May the day come when we can respect one another enough to see differences, and to simply let them be.



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Rabbi Ruth Adar is a teaching rabbi based in San Leandro, CA. She has many hats: rabbi, mom, poodle groomer, and ham radio operator K6RAV. She blogs at https://coffeeshoprabbi.com/ as the Coffee Shop Rabbi.

12 thoughts on “What’s the Difference?”

  1. Thank you for this post! This is one of those, oh-can’t-it-please-be-true ideas that people long to fix. But the first way to deal with it is indeed, facing the truth. Mature intercourse involves accepting the differences between you and the other person. We learn more from people are different from us than those who are just like us.


  2. Hi Rabbi!

    Although I consider myself Christian , I have a great love for the Jewish people , their history, their customs , festivals and special days . Spiritually speaking , I think I’m a little Jewish deep in my heart. I have read many books and articles on Jewish spirituality and beliefs , and one of the things I love the most is how the Jews teach respect for other religions . I struggle a lot with the Christian idea that “we are the only way ” and the rest of humanity is wrong and condemned. I think the analogy you used is more than accurate, I could really identify when you wrote: ” Each tradition has its own beauty , its own distinctive texture and flavor Certainly we can learn from one another , just as i might try adding a bit of curry to a cottage pie to see if It brings out the flavor in a new way , but I do not want to just mash them together . ” . I think we can practice our religious beliefs with love and respect for those who believe differently . The fact that we think and believe differently in our faith should not make us enemies with each other. We should have entire freedom to believe what we believe, with our doctrinal differences etc, and the same time be able to appreciate and respect the differents religious beliefs of those around us.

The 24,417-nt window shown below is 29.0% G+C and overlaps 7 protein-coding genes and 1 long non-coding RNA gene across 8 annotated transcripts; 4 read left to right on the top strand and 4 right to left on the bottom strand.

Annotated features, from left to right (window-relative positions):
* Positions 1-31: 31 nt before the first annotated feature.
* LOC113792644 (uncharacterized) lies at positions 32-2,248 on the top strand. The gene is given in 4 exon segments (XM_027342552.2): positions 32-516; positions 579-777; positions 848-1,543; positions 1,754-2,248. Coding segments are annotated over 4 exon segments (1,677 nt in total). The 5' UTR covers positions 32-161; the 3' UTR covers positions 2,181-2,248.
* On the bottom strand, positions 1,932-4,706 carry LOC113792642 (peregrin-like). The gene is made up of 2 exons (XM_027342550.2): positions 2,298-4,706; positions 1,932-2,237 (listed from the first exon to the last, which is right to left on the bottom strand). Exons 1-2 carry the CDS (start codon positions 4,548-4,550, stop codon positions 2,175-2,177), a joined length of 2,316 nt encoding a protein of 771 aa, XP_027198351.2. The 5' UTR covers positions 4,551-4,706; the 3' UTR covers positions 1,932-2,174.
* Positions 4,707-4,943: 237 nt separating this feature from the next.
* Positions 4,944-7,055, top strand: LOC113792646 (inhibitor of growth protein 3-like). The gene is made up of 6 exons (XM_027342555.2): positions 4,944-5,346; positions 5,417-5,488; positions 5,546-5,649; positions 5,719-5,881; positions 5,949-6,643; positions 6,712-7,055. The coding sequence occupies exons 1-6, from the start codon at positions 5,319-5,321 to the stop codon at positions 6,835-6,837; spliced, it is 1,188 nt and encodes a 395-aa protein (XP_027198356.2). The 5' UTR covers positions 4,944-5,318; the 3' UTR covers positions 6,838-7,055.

Beatriz 🙂


  3. I think one thing that many thoughtful Christians struggle with is the idea of “The Great Commission” to go and share the gospel. I’ve become comfortable with the idea that my life should reflect and share the gospel…rather than only words. We get into a lot of trouble with people (TV preachers for example) say lots of nice words, but their lives reflect nothing of what they say.

    you made just a small touch upon “hells we make on Earth” I often wonder if at the end of my life this will be “it” and there will be no streets of gold etc, and indeed your existence was already heaven or hell, depending on how you chose to be during your life….


    1. The Great Commission is a tricky issue, given the history between Christians and Jews. Many Jews experience well-meaning witness as an assault, and it winds up having the opposite of the desired effect. Your approach – speaking with your life – is a much more effective way.


  4. I honestly think that Christians are in general terribly unskilled at bearing witness. As a Christian, I myself have felt assaulted by some well meaning witness! It’s something that we are in general encouraged to do, some churches encourage it more than others, but they don’t really explain which ways seem to be effective…..so…